Use these enhance posts, but do so thoughtfully. Don’t overwhelm your shoppers with purchasing links in every post.
6. Become a part of the conversation
Let me guess.
You have your social media notifications off, posts scheduled, and when you check on your engagement, you only look to see the number of likes and comments you’ve gotten?
While there is nothing wrong with silencing your notifications or using an automation tool, there is something wrong with ignoring your customers and clients.
Because according to CoSchedule, customers spend more with companies that engage with them on social media.
If you could add about 30% to each online order just responding to comments, liking some posts, and giving advice, why wouldn’t you?
Social is about creating conversations – not blurting out whatever promotion you have running that week.
While this tip may not be a direct promotion strategy, it’s a long-term investment that can improve your sales and strengthen your customer relationships.
Here’s a relatively simple communication between REI and a customer.
By lending a helping hand and being available for questions, REI is blending sales and customer service – improving the shopping experience for customers.
This kind of unique attention can catch a customer’s eye.
Whether a digital passerby sees you assisting another customer or you’re speaking directly to the shopper in need, engaging with your audience can make your brand more memorable.
Not only can this improve your chances of getting a sale right then and there, but the customer will also come back for more.
But you don’t have to wait for customers to come to you with questions or feedback.
Check out this #DearEverlane campaign.
Using #DearEverlane, the company blends testimonials, user-generated content, and social proof to get some awesome conversations started.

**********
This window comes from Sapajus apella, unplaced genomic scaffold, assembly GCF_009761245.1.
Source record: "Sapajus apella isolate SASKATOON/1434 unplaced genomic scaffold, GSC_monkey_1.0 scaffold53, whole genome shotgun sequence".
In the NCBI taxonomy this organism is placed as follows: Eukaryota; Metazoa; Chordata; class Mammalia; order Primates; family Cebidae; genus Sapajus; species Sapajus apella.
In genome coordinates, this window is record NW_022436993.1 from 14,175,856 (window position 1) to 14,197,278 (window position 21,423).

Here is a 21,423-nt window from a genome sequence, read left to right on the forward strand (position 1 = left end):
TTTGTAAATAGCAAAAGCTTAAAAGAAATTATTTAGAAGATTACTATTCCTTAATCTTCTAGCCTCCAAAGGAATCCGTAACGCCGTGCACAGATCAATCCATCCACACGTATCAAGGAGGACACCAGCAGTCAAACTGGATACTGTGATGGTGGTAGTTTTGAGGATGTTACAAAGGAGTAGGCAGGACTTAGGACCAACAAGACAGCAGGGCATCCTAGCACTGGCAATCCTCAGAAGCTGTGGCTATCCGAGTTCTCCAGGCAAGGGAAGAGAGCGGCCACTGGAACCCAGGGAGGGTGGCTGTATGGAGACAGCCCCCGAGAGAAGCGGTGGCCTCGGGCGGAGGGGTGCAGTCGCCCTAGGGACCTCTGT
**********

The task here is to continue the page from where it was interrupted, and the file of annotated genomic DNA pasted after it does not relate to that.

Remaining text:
Not only are they providing feedback and responding to comments, but they’re also putting it on display for other customers to see.
They’re showing that they’re human.
Don’t be afraid of your audience finding out there are real people running your business.
Encourage them to get in touch, ask questions, and reach out with feedback.
Then acknowledge those comments with genuine, thoughtful, helpful responses.
Try to show some personality beyond your marketing campaigns and product lists.
By actually taking the time to acknowledge your target audience on social media, you’re able to create deep relationships that can develop into loyal shoppers.
The traditional sales pitch is long gone.
With the entire Internet at their fingertips, customers are more prepared than ever to make educated purchasing decisions.
They don’t need you telling them what to buy.
If you’re still hoping to land a sale by telling your customers what they “need,” you’ll quickly find that your e-commerce store isn’t doing so hot.
Rather than trying to push sale after sale, use social to establish genuine relationships and connections with your customers.
Connect with bloggers and influencers to get in front of a new audience. Or run a contest or promotion to increase engagement.
Think beyond the normal product pages and make product videos to show off your products and personality.
Then use your current customers with user-generated content.This shows your products in real life.
And mix it up. Use enhanced posts to sell directly on social media so your customers don’t have to go anywhere else.
Finally, use social media to have a conversation with your customers.
By listening to what they want, engaging with people they trust, and developing campaigns that help get them involved in your brand, your social platforms can become selling machines.
What promotion strategy have you seen the most success with for your e-commerce store?
About the Author: Neil Patel is the cofounder of Neil Patel Digital.